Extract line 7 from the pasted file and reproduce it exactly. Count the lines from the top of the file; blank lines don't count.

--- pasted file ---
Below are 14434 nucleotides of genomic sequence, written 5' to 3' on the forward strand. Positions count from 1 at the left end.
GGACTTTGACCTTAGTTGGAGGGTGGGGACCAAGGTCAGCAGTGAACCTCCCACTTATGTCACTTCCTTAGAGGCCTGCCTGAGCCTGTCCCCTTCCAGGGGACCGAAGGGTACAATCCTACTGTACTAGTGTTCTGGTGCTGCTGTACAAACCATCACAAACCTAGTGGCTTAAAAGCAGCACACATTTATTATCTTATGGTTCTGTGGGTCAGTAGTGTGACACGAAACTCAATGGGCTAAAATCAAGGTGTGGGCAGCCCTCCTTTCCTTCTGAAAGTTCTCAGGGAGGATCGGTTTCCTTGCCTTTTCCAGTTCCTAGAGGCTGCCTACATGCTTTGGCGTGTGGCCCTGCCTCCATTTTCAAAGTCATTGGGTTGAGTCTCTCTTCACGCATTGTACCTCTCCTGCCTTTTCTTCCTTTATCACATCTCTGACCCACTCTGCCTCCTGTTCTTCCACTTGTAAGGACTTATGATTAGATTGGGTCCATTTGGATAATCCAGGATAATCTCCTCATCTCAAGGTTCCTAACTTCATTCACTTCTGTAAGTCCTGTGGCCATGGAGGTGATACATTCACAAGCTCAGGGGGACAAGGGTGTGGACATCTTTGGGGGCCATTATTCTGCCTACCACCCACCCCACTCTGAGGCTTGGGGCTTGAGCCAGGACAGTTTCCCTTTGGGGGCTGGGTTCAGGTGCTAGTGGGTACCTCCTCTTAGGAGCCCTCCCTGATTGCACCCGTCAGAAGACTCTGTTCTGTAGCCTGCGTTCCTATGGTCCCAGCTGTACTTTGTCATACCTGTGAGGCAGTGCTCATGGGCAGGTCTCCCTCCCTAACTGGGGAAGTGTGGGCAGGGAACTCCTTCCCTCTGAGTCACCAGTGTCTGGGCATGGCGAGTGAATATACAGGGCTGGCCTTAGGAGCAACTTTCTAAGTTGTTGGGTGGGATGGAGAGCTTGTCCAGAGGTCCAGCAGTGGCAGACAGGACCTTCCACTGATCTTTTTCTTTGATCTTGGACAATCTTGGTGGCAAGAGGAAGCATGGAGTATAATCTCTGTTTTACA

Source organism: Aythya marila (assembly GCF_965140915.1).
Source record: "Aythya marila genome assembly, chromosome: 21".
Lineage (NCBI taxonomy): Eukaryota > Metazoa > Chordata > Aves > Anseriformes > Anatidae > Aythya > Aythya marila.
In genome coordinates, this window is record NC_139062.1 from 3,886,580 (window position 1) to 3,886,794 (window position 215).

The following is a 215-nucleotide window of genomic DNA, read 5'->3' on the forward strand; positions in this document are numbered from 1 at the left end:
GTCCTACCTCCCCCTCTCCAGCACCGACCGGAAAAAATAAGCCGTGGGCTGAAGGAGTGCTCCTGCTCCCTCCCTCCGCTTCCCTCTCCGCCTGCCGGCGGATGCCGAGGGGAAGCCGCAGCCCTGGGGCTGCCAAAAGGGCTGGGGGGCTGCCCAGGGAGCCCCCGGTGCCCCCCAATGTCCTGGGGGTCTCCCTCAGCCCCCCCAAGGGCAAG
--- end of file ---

The following is a 215-nucleotide window of genomic DNA, read 5'->3' on the forward strand; positions in this document are numbered from 1 at the left end: